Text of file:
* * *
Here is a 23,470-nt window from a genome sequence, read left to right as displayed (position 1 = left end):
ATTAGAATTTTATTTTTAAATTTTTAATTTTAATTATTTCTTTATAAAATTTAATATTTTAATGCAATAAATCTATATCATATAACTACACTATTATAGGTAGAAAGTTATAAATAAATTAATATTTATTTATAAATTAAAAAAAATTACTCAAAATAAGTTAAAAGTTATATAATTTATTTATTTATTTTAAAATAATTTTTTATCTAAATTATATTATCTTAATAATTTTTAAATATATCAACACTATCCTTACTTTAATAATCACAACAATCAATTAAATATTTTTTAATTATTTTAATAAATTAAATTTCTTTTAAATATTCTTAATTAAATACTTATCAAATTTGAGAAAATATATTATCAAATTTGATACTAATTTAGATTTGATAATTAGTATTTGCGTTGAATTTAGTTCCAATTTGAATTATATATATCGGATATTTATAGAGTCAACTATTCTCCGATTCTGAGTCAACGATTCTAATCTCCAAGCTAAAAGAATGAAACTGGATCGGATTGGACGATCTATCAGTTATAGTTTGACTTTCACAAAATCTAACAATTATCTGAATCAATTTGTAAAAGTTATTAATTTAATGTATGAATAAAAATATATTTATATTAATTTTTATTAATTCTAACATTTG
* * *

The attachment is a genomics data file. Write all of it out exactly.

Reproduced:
Here is a 23,470-nt window from a genome sequence, read left to right as displayed (position 1 = left end):
ATTAGAATTTTATTTTTAAATTTTTAATTTTAATTATTTCTTTATAAAATTTAATATTTTAATGCAATAAATCTATATCATATAACTACACTATTATAGGTAGAAAGTTATAAATAAATTAATATTTATTTATAAATTAAAAAAAATTACTCAAAATAAGTTAAAAGTTATATAATTTATTTATTTATTTTAAAATAATTTTTTATCTAAATTATATTATCTTAATAATTTTTAAATATATCAACACTATCCTTACTTTAATAATCACAACAATCAATTAAATATTTTTTAATTATTTTAATAAATTAAATTTCTTTTAAATATTCTTAATTAAATACTTATCAAATTTGAGAAAATATATTATCAAATTTGATACTAATTTAGATTTGATAATTAGTATTTGCGTTGAATTTAGTTCCAATTTGAATTATATATATCGGATATTTATAGAGTCAACTATTCTCCGATTCTGAGTCAACGATTCTAATCTCCAAGCTAAAAGAATGAAACTGGATCGGATTGGACGATCTATCAGTTATAGTTTGACTTTCACAAAATCTAACAATTATCTGAATCAATTTGTAAAAGTTATTAATTTAATGTATGAATAAAAATATATTTATATTAATTTTTATTAATTCTAACATTTG